Updated 01/17/2013 10:55 PM
MSNBC Host Spotlights Gender and Racial Issues in MLK Address
The host of MSNBC's current affairs program came to the University of Rochester on Thursday to deliver the Dr. Martin Luther King Jr. Commemorative Address. Melissa Harris-Perry got students to look at the role of gender and racial equality on their campus and in the nation.
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"This house is a radical redefinition of the experience of minority students on this campus."
Inside the Douglass Leadership House, a dorm built to promote awareness on black culture, an important discussion was taking place.
Students of all backgrounds were discussing racial and gender equality as it exists today.
"Our home lives and our experiences here aren't always in agreement with one another."
Melissa Harris-Perry, an activist and college professor, also hosts a current affairs show. Before delivering the 2013 Martin Luther King Jr. commemorative address Thursday night, she answered some pressing questions.
Perry's speech focused on the women that were critical to Dr. King's success in the civil rights movement.
"It appears that this person came in with one voice and changed the world and that's just not how it happened," said Harris-Perry.
She urged students to think about Dr. King as a real person, maneuvering through his own journey of social equality.
"Martin Luther King Jr. had a pretty bad record on the question of gender equality. Frequently he took women who were capable leaders and told them to stand aside."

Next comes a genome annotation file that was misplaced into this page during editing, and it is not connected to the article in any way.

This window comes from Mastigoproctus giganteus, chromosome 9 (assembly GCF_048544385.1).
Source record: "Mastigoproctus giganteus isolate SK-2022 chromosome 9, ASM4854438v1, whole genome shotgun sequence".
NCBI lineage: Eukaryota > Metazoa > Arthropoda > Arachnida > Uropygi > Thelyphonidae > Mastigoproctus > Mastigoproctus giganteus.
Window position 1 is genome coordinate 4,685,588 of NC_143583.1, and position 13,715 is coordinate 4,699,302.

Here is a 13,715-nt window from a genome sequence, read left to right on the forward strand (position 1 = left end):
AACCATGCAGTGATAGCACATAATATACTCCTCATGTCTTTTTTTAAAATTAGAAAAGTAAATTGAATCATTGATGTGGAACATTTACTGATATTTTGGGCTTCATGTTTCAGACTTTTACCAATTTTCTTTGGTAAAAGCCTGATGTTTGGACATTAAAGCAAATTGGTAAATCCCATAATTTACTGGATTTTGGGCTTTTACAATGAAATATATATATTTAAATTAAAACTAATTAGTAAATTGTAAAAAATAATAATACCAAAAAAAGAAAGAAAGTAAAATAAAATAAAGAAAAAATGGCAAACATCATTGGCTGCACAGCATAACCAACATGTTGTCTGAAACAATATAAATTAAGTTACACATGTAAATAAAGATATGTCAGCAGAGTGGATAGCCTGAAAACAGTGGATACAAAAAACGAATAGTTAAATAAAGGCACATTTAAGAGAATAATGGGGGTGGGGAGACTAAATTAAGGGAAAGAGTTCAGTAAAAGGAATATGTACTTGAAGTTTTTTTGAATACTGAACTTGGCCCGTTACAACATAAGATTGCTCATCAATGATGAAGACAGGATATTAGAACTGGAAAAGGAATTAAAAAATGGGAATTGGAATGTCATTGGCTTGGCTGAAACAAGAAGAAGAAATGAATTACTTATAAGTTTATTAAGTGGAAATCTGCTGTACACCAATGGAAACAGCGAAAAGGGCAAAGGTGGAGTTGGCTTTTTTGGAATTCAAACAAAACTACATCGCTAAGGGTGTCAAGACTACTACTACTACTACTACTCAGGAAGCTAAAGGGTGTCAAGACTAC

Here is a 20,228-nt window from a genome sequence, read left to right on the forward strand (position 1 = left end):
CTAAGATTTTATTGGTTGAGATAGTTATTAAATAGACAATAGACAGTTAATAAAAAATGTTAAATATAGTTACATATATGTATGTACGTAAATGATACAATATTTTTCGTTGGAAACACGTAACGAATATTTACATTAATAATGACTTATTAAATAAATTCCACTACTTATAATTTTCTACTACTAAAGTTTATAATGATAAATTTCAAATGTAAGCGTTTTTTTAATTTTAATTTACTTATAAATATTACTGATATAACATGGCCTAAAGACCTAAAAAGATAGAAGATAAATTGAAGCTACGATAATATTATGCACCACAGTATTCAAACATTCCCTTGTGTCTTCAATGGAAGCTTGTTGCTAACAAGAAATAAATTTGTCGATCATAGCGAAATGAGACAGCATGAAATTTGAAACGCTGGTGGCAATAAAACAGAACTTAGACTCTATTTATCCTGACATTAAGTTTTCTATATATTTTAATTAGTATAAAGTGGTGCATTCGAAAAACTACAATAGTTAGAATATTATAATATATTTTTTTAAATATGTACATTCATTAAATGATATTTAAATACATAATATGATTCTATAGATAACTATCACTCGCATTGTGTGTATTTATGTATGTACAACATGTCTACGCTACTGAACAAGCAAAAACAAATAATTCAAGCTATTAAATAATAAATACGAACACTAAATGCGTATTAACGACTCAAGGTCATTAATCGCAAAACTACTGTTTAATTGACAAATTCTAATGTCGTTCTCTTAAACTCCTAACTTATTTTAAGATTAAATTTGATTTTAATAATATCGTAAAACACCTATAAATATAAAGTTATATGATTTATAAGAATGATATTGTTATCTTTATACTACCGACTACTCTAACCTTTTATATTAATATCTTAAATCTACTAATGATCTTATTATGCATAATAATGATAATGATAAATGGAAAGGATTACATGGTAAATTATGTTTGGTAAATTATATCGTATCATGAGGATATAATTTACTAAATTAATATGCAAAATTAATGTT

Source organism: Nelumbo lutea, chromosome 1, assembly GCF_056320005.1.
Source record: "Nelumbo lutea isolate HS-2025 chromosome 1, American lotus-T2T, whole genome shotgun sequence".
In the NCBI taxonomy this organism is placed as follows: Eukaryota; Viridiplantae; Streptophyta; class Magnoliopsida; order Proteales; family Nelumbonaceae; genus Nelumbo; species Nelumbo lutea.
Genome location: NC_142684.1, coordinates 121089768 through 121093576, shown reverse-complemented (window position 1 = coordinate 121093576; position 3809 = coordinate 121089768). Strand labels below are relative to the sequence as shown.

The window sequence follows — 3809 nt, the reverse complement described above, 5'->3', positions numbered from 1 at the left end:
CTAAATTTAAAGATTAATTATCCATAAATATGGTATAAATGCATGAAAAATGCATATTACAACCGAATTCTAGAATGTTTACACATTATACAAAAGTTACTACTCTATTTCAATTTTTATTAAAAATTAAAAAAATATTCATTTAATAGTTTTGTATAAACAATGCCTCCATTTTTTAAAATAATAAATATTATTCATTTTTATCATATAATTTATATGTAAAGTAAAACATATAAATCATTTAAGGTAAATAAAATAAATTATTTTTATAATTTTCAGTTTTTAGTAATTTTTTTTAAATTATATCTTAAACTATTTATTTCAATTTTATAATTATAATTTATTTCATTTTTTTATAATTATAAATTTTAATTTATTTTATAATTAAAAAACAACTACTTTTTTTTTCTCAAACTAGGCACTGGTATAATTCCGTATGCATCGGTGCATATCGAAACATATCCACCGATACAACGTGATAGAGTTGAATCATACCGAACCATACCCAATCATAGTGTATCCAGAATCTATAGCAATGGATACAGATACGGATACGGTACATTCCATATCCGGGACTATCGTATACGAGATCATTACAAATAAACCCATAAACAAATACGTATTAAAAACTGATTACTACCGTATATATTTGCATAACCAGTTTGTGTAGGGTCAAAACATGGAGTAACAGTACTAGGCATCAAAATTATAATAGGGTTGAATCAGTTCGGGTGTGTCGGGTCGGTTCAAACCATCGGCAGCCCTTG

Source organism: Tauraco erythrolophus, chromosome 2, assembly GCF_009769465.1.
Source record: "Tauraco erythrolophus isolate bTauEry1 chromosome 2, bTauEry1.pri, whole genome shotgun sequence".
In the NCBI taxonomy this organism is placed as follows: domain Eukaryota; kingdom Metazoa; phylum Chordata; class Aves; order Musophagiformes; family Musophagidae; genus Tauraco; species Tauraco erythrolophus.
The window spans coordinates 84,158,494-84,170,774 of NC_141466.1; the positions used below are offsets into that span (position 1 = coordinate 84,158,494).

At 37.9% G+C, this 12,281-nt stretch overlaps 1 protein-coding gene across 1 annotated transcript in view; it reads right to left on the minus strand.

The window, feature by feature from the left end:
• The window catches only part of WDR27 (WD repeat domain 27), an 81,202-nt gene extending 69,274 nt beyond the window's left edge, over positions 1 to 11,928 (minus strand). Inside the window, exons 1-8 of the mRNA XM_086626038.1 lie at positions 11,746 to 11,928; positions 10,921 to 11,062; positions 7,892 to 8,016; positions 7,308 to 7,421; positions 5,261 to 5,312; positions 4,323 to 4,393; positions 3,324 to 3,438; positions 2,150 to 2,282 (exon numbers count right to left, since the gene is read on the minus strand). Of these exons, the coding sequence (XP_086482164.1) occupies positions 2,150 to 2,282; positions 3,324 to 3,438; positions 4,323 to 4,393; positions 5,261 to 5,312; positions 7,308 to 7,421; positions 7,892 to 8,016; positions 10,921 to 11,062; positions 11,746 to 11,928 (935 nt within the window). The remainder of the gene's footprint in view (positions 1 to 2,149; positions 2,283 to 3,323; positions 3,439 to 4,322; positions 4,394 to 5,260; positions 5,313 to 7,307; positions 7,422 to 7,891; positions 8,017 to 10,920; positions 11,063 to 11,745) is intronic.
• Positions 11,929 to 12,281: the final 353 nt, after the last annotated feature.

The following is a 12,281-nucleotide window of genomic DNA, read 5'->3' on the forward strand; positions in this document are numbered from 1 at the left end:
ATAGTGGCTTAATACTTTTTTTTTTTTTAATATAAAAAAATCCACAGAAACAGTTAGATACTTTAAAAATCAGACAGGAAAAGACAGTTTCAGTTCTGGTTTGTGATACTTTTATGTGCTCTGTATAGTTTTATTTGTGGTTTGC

She compared our country's progress on the issue of equality to a marathon.
"America is about a 10K on the questions of race. We have clearly accomplished a lot but we have a great deal more to go."
While U of R students say diversity on campus is moving in the right direction, they do see the need for improvement.
"Knowing what it takes to get to that next level and become Ph.D. students, we need more academic support services for students of color," said Nadine Hylton, a student.
"There's still like catcalling on the street, women on campus are still a little but timid to enter certain domain like engineering, sciences, there are as many women professors in those domains," said Sara Lewis, a student.
Perry says while we can learn from King's legacy we need to implement new strategies to deal with the types of inequality we face today.
"Professor Harris-Perry told me that it's okay to stop and be celebratory on the progress that has been made but look forward and have goals of even more progress," Lewis said.